“There’s a higher level of anxiety, and there’s more acceptance at a broader level of understanding the total well-being of a person, that’s not just physical,” Westerman said. “The mental health of people is becoming more a part of mainstream society, and understanding that we need to design spaces that are for everyone.”

Younger generations also are prioritizing the future of the world, and being environmentally responsible. This is actively reflected in the growing number of green building certifications, the interest in sustainable materials and having an overall smaller environmental footprint.

“In their everyday life, they live it, breathe it, it is so important to them — that is a choice-making decision of why they decide to shop at one makeup store versus another,” Westerman said.

Houston’s Future Will Probably Involve Less Parking, More Robots
Michael Hsu Office of Architecture principal Michael Hsu

While new developments of large office buildings are embracing this trend, sustainability can also be practiced on a smaller scale through infill development opportunities, Michael Hsu Office of Architecture principal Michael Hsu said.

The concept of neighborhood-centric development involves taking on smaller projects to convert older properties into something of value for the local community.

“Let’s promote those opportunities that are more infill, inside parts of the city that have maybe missed a cycle or two, and let’s see what we can do at a different scale,” Hsu said.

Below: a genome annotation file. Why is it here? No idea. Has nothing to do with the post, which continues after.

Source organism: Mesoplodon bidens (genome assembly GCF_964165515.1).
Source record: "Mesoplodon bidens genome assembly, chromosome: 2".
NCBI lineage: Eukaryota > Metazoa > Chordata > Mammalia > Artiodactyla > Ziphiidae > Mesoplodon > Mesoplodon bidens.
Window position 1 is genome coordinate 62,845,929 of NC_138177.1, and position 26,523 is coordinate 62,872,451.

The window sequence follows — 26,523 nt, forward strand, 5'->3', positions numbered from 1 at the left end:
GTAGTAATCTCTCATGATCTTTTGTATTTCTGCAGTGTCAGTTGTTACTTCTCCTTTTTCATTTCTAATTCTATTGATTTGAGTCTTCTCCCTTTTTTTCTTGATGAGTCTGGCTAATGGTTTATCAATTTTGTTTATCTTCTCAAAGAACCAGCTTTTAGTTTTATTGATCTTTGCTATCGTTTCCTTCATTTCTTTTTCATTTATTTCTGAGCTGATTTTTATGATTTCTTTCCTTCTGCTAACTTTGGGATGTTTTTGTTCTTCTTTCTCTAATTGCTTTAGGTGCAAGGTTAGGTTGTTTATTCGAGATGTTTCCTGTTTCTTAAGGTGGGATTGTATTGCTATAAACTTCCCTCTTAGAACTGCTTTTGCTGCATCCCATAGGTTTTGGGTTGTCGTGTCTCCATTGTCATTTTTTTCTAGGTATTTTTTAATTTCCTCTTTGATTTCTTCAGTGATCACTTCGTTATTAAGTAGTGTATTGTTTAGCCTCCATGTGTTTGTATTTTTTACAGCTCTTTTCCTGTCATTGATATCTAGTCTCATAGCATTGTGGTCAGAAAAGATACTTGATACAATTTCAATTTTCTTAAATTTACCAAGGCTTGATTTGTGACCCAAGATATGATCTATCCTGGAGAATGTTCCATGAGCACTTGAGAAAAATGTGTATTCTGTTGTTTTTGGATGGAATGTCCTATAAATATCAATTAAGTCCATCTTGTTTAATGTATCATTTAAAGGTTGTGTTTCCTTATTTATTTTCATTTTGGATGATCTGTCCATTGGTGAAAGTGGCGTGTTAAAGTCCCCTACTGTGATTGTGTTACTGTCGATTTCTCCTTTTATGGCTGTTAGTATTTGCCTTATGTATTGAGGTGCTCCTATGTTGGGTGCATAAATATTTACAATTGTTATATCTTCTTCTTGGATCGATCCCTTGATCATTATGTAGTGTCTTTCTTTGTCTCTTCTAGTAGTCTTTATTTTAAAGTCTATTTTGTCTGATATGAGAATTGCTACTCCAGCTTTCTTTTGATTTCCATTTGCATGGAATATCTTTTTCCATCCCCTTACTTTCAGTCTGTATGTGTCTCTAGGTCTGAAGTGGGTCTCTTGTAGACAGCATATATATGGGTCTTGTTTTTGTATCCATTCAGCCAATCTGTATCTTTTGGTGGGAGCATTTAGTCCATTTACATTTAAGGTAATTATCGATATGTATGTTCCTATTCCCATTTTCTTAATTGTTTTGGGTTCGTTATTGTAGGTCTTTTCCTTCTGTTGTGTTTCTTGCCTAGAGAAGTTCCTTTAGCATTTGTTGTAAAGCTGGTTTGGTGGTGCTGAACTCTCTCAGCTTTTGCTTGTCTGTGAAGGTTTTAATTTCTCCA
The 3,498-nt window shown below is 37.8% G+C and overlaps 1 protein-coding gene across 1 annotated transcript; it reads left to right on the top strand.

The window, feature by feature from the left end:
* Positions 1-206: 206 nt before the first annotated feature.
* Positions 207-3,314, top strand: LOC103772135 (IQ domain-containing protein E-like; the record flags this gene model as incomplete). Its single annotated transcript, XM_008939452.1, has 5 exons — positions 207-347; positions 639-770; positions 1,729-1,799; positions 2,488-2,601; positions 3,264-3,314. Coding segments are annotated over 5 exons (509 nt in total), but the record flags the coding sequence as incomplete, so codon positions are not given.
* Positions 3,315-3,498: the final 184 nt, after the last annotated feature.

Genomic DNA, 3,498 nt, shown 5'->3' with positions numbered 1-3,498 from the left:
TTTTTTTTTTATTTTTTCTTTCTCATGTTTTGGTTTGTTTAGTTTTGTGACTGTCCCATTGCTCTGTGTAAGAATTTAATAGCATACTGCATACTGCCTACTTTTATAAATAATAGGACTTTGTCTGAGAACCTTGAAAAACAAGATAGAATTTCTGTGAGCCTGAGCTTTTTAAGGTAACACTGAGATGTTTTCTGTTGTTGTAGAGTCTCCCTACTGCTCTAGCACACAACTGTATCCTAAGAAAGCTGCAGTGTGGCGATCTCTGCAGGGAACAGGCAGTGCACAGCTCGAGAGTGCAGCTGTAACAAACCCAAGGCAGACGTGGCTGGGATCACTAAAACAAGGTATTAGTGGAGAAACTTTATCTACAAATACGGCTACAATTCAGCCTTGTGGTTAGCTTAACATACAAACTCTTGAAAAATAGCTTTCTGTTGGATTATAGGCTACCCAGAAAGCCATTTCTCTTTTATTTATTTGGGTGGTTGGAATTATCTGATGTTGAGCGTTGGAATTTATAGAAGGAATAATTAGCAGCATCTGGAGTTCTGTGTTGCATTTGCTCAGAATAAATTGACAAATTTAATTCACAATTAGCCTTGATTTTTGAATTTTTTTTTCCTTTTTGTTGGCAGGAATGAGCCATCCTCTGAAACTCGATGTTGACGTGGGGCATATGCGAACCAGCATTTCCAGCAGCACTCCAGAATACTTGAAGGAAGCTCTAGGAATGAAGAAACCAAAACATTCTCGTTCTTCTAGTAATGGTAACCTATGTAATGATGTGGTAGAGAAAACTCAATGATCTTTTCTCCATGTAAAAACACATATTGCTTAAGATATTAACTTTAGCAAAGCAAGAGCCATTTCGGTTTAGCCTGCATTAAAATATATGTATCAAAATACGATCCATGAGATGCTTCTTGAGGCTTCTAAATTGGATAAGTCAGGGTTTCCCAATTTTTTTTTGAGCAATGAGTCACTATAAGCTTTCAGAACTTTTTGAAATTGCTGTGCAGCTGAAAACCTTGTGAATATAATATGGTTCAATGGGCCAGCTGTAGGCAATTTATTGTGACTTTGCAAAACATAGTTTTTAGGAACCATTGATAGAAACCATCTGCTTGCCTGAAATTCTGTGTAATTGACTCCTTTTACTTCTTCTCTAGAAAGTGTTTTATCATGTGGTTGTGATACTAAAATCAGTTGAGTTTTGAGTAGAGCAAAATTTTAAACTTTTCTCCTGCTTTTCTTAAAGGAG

Hsu pointed to an example of a recent project he worked on at 2132 Bissonnet in Houston. The 11.5K SF development is a mixed-use building, and the site of a former gas station and convenience store. The site now contains an all-day café, as well as retail and office space.

“Those little bitty things start to make a difference about neighborhood-centric development, that is serving people at a much smaller radius, and can really talk about sustainability in ways that I feel like I can affect,” Hsu said.

On the opposite end of the spectrum, there is the idea of transforming an entire city’s transportation and delivery ecosystem. Brown points to radical examples such as Toyota’s plans for a prototype city called Woven City.

Woven City
Woven City

Located on a 175-acre site at the base of Mount Fuji, Woven City will be a fully connected ecosystem powered by hydrogen fuel cells. 

The city will serve as a home to residents and researchers, who will be able to test and develop technologies such as artificial intelligence, robotics, autonomy, personal mobility and smart homes in a real-world environment. The project will be fully sustainable and use solar power, in addition to the hydrogen fuel cells. Groundbreaking for the site is planned for early 2021.

In particular, Brown noted that autonomous vehicles for the transportation of goods and people, both above and below ground, are likely to be in the future of our cities.

“I think in 10 years, it’s not crazy that we will see the ability to get a couch to your house on a robot underneath the city somehow,” Brown said.